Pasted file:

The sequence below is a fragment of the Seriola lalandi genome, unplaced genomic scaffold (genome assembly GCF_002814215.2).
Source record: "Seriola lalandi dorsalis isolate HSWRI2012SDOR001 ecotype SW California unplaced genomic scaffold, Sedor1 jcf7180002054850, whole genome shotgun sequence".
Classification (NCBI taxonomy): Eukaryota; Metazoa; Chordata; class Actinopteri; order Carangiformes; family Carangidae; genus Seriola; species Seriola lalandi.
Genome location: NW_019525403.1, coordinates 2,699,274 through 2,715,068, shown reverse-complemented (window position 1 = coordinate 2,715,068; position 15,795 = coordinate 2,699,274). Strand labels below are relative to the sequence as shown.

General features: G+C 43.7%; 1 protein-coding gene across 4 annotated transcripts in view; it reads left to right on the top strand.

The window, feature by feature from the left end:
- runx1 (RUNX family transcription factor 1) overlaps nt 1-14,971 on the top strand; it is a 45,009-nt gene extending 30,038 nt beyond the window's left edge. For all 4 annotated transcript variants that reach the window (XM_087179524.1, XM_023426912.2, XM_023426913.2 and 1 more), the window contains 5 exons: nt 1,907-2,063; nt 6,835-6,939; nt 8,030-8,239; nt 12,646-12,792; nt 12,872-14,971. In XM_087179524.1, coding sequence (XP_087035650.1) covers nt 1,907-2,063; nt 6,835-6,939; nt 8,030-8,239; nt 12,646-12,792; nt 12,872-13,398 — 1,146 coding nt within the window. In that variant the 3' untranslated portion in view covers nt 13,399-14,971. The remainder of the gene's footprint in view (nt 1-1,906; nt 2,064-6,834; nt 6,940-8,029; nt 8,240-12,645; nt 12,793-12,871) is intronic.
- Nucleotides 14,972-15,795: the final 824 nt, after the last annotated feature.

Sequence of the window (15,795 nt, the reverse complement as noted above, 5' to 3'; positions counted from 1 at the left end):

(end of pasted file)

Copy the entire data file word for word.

The sequence below is a fragment of the Seriola lalandi genome, unplaced genomic scaffold (genome assembly GCF_002814215.2).
Source record: "Seriola lalandi dorsalis isolate HSWRI2012SDOR001 ecotype SW California unplaced genomic scaffold, Sedor1 jcf7180002054850, whole genome shotgun sequence".
Classification (NCBI taxonomy): Eukaryota; Metazoa; Chordata; class Actinopteri; order Carangiformes; family Carangidae; genus Seriola; species Seriola lalandi.
Genome location: NW_019525403.1, coordinates 2,699,274 through 2,715,068, shown reverse-complemented (window position 1 = coordinate 2,715,068; position 15,795 = coordinate 2,699,274). Strand labels below are relative to the sequence as shown.

General features: G+C 43.7%; 1 protein-coding gene across 4 annotated transcripts in view; it reads left to right on the top strand.

The window, feature by feature from the left end:
- runx1 (RUNX family transcription factor 1) overlaps nt 1-14,971 on the top strand; it is a 45,009-nt gene extending 30,038 nt beyond the window's left edge. For all 4 annotated transcript variants that reach the window (XM_087179524.1, XM_023426912.2, XM_023426913.2 and 1 more), the window contains 5 exons: nt 1,907-2,063; nt 6,835-6,939; nt 8,030-8,239; nt 12,646-12,792; nt 12,872-14,971. In XM_087179524.1, coding sequence (XP_087035650.1) covers nt 1,907-2,063; nt 6,835-6,939; nt 8,030-8,239; nt 12,646-12,792; nt 12,872-13,398 — 1,146 coding nt within the window. In that variant the 3' untranslated portion in view covers nt 13,399-14,971. The remainder of the gene's footprint in view (nt 1-1,906; nt 2,064-6,834; nt 6,940-8,029; nt 8,240-12,645; nt 12,793-12,871) is intronic.
- Nucleotides 14,972-15,795: the final 824 nt, after the last annotated feature.

Sequence of the window (15,795 nt, the reverse complement as noted above, 5' to 3'; positions counted from 1 at the left end):